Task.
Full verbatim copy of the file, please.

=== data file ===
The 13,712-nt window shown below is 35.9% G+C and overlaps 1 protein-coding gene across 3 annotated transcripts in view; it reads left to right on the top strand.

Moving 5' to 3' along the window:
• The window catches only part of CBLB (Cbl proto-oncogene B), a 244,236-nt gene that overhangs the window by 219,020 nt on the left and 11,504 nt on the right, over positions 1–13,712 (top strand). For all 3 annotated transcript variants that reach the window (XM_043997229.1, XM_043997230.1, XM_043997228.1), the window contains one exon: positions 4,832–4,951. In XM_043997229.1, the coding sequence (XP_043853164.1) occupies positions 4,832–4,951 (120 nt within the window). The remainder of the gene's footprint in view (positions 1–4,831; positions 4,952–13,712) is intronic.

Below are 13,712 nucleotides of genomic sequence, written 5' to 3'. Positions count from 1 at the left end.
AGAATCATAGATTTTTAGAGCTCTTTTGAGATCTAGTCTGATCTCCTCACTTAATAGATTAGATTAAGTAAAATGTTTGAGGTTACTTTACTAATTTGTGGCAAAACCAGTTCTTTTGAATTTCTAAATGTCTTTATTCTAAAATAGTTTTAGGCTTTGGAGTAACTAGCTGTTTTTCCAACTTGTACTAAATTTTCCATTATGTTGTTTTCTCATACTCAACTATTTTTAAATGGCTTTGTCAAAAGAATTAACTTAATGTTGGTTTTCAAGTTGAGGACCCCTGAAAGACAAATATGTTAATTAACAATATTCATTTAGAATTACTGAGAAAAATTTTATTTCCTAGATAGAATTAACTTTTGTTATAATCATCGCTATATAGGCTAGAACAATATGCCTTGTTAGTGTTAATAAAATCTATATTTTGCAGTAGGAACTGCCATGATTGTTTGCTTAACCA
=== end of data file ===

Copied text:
The 13,712-nt window shown below is 35.9% G+C and overlaps 1 protein-coding gene across 3 annotated transcripts in view; it reads left to right on the top strand.

Moving 5' to 3' along the window:
• The window catches only part of CBLB (Cbl proto-oncogene B), a 244,236-nt gene that overhangs the window by 219,020 nt on the left and 11,504 nt on the right, over positions 1–13,712 (top strand). For all 3 annotated transcript variants that reach the window (XM_043997229.1, XM_043997230.1, XM_043997228.1), the window contains one exon: positions 4,832–4,951. In XM_043997229.1, the coding sequence (XP_043853164.1) occupies positions 4,832–4,951 (120 nt within the window). The remainder of the gene's footprint in view (positions 1–4,831; positions 4,952–13,712) is intronic.

Below are 13,712 nucleotides of genomic sequence, written 5' to 3'. Positions count from 1 at the left end.
AGAATCATAGATTTTTAGAGCTCTTTTGAGATCTAGTCTGATCTCCTCACTTAATAGATTAGATTAAGTAAAATGTTTGAGGTTACTTTACTAATTTGTGGCAAAACCAGTTCTTTTGAATTTCTAAATGTCTTTATTCTAAAATAGTTTTAGGCTTTGGAGTAACTAGCTGTTTTTCCAACTTGTACTAAATTTTCCATTATGTTGTTTTCTCATACTCAACTATTTTTAAATGGCTTTGTCAAAAGAATTAACTTAATGTTGGTTTTCAAGTTGAGGACCCCTGAAAGACAAATATGTTAATTAACAATATTCATTTAGAATTACTGAGAAAAATTTTATTTCCTAGATAGAATTAACTTTTGTTATAATCATCGCTATATAGGCTAGAACAATATGCCTTGTTAGTGTTAATAAAATCTATATTTTGCAGTAGGAACTGCCATGATTGTTTGCTTAACCA